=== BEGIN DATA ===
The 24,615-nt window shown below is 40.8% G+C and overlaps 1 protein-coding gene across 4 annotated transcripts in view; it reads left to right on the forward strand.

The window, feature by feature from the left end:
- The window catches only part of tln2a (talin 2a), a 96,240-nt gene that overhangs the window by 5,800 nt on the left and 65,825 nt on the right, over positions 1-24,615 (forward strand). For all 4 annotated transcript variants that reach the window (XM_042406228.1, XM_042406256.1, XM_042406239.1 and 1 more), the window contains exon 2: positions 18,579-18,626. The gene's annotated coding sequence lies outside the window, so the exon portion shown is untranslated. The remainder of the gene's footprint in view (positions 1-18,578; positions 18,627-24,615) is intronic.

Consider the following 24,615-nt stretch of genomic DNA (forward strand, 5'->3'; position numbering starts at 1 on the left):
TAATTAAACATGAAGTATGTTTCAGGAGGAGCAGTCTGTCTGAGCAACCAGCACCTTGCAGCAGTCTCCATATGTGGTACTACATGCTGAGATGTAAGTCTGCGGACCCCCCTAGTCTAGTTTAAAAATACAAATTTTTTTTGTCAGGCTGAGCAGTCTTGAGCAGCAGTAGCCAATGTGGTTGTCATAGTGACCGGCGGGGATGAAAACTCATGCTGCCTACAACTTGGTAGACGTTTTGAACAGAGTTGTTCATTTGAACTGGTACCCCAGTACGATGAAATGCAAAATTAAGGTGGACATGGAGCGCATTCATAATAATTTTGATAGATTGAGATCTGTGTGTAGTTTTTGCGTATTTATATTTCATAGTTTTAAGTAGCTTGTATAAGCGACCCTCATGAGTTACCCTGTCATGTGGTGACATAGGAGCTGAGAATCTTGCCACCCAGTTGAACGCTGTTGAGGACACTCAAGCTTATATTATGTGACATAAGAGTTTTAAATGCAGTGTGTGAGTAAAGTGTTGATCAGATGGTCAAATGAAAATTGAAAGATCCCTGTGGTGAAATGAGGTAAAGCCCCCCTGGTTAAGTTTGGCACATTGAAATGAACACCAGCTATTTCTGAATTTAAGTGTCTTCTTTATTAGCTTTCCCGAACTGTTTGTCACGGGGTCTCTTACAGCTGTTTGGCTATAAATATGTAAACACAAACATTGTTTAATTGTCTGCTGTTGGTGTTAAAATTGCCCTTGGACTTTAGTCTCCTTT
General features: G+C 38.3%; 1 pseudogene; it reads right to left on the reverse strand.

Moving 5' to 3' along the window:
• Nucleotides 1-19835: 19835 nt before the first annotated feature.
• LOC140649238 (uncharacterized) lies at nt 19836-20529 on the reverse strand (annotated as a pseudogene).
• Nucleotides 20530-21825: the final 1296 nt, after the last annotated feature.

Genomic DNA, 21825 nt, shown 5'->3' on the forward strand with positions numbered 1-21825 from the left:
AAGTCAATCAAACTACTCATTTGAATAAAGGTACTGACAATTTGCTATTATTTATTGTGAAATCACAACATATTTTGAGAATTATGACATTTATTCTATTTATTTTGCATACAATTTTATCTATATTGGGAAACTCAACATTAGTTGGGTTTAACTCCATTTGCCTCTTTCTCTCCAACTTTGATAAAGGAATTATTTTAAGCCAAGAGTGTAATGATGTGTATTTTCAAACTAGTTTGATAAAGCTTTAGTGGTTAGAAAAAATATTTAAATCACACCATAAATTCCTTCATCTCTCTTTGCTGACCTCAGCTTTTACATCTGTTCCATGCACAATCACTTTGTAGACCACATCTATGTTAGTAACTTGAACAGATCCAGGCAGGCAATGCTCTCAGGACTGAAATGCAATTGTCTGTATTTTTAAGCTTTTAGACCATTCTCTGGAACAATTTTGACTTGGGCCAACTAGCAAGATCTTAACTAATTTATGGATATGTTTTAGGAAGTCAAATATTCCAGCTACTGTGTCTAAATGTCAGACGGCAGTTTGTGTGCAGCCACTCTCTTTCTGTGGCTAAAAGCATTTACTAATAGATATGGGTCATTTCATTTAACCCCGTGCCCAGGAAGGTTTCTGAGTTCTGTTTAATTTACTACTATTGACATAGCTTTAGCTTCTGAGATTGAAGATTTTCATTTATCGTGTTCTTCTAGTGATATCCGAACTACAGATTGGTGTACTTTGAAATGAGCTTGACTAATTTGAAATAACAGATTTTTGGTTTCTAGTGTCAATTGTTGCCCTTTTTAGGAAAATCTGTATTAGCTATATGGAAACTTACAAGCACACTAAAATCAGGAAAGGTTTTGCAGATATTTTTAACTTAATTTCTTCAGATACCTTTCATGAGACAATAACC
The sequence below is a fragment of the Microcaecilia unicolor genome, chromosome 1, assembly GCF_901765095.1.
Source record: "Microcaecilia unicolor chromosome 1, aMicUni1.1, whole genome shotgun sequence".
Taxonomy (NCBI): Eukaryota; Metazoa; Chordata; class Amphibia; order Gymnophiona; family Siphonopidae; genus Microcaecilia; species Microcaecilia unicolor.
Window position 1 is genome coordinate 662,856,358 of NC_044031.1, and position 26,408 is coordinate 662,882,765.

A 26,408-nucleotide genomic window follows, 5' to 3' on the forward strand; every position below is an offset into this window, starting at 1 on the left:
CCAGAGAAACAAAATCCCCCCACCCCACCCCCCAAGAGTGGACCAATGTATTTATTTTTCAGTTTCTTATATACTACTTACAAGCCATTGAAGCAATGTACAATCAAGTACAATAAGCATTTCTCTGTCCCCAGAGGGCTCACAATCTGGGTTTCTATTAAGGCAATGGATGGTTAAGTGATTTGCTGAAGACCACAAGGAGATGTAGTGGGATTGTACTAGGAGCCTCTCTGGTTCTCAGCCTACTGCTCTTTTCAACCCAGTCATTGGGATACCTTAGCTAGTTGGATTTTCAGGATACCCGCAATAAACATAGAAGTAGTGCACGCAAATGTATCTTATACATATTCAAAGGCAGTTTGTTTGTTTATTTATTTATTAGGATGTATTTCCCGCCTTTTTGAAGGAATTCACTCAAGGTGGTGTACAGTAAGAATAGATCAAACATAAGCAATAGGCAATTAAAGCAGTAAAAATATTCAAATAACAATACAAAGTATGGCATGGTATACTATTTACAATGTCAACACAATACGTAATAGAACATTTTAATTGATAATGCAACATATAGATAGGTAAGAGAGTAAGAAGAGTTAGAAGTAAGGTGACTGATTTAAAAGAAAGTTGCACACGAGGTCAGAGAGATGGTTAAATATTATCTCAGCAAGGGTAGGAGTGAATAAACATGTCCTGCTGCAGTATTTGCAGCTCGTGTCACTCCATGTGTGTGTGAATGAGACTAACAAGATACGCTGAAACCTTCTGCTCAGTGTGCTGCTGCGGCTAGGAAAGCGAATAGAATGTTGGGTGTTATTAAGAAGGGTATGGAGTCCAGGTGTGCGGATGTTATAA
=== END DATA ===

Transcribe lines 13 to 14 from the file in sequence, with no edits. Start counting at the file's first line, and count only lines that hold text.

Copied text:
The sequence below is a fragment of the Microcaecilia unicolor genome, chromosome 1, assembly GCF_901765095.1.
Source record: "Microcaecilia unicolor chromosome 1, aMicUni1.1, whole genome shotgun sequence".